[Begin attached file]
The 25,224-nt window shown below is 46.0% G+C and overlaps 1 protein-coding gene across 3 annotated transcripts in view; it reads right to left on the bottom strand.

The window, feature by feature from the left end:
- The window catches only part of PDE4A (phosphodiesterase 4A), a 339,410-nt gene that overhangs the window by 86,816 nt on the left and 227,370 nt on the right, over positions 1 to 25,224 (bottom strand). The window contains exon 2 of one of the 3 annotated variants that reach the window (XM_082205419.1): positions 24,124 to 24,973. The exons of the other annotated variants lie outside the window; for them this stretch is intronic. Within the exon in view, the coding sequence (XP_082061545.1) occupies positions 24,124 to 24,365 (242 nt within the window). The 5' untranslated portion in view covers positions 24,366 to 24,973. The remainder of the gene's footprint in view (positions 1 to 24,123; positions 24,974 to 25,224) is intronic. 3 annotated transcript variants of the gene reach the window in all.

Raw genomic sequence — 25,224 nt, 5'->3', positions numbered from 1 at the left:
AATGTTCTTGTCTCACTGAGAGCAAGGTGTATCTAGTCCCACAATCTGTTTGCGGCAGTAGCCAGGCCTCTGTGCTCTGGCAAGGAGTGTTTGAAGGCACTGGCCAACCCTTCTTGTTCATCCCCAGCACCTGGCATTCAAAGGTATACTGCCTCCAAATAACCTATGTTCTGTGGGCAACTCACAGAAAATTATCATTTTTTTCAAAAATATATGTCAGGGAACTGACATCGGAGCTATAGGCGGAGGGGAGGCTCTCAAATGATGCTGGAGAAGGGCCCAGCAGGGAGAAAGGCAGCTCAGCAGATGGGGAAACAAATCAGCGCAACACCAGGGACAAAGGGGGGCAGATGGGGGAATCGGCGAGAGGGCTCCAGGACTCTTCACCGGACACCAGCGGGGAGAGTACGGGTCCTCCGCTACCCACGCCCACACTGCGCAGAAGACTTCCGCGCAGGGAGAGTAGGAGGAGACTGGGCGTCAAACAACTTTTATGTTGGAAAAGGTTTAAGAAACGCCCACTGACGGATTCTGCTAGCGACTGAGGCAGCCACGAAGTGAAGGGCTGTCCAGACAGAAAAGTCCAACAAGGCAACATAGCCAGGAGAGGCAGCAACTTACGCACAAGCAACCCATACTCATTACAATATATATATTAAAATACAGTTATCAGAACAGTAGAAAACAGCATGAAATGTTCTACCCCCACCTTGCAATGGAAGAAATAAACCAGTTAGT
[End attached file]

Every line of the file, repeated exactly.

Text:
The 25,224-nt window shown below is 46.0% G+C and overlaps 1 protein-coding gene across 3 annotated transcripts in view; it reads right to left on the bottom strand.

The window, feature by feature from the left end:
- The window catches only part of PDE4A (phosphodiesterase 4A), a 339,410-nt gene that overhangs the window by 86,816 nt on the left and 227,370 nt on the right, over positions 1 to 25,224 (bottom strand). The window contains exon 2 of one of the 3 annotated variants that reach the window (XM_082205419.1): positions 24,124 to 24,973. The exons of the other annotated variants lie outside the window; for them this stretch is intronic. Within the exon in view, the coding sequence (XP_082061545.1) occupies positions 24,124 to 24,365 (242 nt within the window). The 5' untranslated portion in view covers positions 24,366 to 24,973. The remainder of the gene's footprint in view (positions 1 to 24,123; positions 24,974 to 25,224) is intronic. 3 annotated transcript variants of the gene reach the window in all.

Raw genomic sequence — 25,224 nt, 5'->3', positions numbered from 1 at the left:
AATGTTCTTGTCTCACTGAGAGCAAGGTGTATCTAGTCCCACAATCTGTTTGCGGCAGTAGCCAGGCCTCTGTGCTCTGGCAAGGAGTGTTTGAAGGCACTGGCCAACCCTTCTTGTTCATCCCCAGCACCTGGCATTCAAAGGTATACTGCCTCCAAATAACCTATGTTCTGTGGGCAACTCACAGAAAATTATCATTTTTTTCAAAAATATATGTCAGGGAACTGACATCGGAGCTATAGGCGGAGGGGAGGCTCTCAAATGATGCTGGAGAAGGGCCCAGCAGGGAGAAAGGCAGCTCAGCAGATGGGGAAACAAATCAGCGCAACACCAGGGACAAAGGGGGGCAGATGGGGGAATCGGCGAGAGGGCTCCAGGACTCTTCACCGGACACCAGCGGGGAGAGTACGGGTCCTCCGCTACCCACGCCCACACTGCGCAGAAGACTTCCGCGCAGGGAGAGTAGGAGGAGACTGGGCGTCAAACAACTTTTATGTTGGAAAAGGTTTAAGAAACGCCCACTGACGGATTCTGCTAGCGACTGAGGCAGCCACGAAGTGAAGGGCTGTCCAGACAGAAAAGTCCAACAAGGCAACATAGCCAGGAGAGGCAGCAACTTACGCACAAGCAACCCATACTCATTACAATATATATATTAAAATACAGTTATCAGAACAGTAGAAAACAGCATGAAATGTTCTACCCCCACCTTGCAATGGAAGAAATAAACCAGTTAGT